Hydrogen Permeation in Fusion-Relevant Materials

Open for proposals

Project Type

Coordinated Research Project

Project Code




Approved Date

24 December 2019

Start Date

26 June 2020

Expected End Date

1 September 2025

Participating Countries

Republic of Korea
Russian Federation
United Kingdom of Great Britain and Northern Ireland
United States of America


A viable nuclear fusion reactor will be operated with a magnetically confined hydrogen plasma as its fuel. The energy is gained by the fusing hydrogen isotopes deuterium (D) and tritium (T). These fusion processes take place in the core of the plasma at temperatures of 108 K. The significantly cooler outer regions of the D-T plasma will be interacting with the reactor inner walls. The wall materials must therefore withstand heat and particle loads from the plasma.
It is important to know as much as possible about the behaviour of these materials with respect to permeation of hydrogen isotopes in order to assess their suitability for containing and isolating the tritium fuel from the surrounding components. Of particular concern is the trapping and retention of tritium inside the reactor wall materials, and the possibility of tritium diffusing through the material, finding its way into the coolant water of the reactor components where it would pose a potentially serious environmental hazard.
Although the precise mechanism is not understood, it is well-known that trapped hydrogen reduces the ductility of many materials, including steels, a phenomenon known as hydrogen embrittlement or hydrogen-induced cracking. For safety and operational reasons it is important to understand and mitigate the potential damage that could be caused to key components in a fusion reactor, including the large number of diagnostic ports needed in experimental fusion reactors such as ITER.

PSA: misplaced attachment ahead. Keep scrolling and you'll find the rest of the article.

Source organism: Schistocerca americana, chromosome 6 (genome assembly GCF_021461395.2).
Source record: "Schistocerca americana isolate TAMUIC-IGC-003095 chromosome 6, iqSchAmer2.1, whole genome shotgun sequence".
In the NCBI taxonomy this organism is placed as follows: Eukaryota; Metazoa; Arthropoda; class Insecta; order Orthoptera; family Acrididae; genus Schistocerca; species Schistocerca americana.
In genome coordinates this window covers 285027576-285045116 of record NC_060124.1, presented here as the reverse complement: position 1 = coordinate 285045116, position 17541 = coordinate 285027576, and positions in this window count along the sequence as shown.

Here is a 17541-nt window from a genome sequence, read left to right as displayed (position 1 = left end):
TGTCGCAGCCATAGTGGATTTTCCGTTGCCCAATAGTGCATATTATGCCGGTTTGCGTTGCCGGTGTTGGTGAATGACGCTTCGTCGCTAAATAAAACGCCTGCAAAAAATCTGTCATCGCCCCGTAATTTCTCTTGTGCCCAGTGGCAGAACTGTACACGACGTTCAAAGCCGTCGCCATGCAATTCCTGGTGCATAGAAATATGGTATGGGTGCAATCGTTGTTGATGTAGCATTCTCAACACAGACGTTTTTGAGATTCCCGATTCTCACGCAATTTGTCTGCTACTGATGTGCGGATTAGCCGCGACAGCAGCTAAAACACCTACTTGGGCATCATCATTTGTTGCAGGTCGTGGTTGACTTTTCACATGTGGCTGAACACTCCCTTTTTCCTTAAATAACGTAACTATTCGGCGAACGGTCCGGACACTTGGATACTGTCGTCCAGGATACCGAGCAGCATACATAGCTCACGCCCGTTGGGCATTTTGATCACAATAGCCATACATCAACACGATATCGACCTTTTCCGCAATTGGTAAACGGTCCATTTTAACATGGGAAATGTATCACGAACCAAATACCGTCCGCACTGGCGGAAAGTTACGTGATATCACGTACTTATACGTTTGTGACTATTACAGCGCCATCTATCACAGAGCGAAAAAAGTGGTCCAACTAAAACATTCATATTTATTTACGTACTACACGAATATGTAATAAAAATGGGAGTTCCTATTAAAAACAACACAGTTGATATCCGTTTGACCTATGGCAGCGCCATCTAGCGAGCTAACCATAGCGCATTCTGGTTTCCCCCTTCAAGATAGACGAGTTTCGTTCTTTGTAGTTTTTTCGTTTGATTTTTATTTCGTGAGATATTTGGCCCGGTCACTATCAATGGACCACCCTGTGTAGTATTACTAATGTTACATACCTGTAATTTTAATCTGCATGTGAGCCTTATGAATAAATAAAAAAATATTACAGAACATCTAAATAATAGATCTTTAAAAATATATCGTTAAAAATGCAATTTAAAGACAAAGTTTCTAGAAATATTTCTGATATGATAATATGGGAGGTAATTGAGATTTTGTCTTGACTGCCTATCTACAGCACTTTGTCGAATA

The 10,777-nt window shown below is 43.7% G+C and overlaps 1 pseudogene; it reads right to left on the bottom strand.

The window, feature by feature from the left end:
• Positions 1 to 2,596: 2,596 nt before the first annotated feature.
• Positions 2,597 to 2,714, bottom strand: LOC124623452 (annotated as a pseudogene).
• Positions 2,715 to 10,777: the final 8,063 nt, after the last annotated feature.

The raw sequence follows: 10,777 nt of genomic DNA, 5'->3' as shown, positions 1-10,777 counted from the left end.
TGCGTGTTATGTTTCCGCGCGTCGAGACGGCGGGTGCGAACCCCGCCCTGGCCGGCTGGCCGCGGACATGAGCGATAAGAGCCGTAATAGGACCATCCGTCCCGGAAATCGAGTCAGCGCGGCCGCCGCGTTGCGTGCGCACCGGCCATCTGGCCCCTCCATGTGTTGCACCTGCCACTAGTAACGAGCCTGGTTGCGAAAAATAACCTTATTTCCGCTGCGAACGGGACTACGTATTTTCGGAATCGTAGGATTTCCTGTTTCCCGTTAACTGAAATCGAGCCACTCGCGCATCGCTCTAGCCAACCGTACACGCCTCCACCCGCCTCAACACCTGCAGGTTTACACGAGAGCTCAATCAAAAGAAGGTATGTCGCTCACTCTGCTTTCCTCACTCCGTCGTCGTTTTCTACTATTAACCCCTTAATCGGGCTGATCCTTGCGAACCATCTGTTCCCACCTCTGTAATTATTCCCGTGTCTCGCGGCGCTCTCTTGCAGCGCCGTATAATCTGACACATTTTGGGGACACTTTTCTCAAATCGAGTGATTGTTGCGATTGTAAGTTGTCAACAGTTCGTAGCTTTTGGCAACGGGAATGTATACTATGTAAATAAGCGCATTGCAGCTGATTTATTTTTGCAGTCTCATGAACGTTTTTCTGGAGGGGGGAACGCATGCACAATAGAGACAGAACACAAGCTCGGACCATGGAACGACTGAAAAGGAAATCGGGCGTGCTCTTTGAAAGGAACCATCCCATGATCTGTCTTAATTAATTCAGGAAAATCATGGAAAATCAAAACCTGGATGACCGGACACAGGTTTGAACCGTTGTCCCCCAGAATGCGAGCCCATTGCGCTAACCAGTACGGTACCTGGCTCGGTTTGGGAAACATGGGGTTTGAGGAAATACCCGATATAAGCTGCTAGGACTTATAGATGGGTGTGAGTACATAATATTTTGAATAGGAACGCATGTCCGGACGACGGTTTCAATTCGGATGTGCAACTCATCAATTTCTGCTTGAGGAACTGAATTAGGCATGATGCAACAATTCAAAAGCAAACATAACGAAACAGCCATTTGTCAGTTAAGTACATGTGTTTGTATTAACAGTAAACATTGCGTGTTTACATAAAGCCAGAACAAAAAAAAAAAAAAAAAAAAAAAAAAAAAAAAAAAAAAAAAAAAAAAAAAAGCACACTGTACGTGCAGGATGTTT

The study of hydrogen permeation in these materials is further complicated by the elevated temperatures present under normal operation of a reactor and the anticipated damage they will suffer due to irradiation by the energetic neutrons produced in the fusion reaction. Also of relevance is the nature of the material surface, which is altered by interaction with the plasma through erosion and preferential sputtering of certain component atoms.
The overall objective is to provide evaluated experimental data on hydrogen permeation in fusion-related in-vessel materials. Furthermore, the data will be used in the benchmarking of modelling codes for hydrogen permeation in fusion-relevant conditions.


To increase the capacity of Member States to undertake experimental and theoretical fusion research. This CRP supports the development of novel techniques in fusion reactor design through the enhancement of the global knowledgebase on plasma-material interaction data with respect to hydrogen permeation in fusion reactor components.

Specific objectives

Assemble, evaluate and recommend data needed for hydrogen permeation in fusion materials, particularly: diffusivity, retention, solubility, recombination and dissociation coefficients of hydrogen on unirradiated fusion materials.

Assess the impact of materials' surfaces and microstructure on hydrogen permeation properties.

Investigate the isotope-dependence of hydrogen permeation; and assess the impact of geometrical effects (2D and 3D) on permeation.

Assess the impact of irradiation on the response of relevant materials to hydrogen permeation, including the effect of radiation-induced damage and solid and gaseous transmutation products

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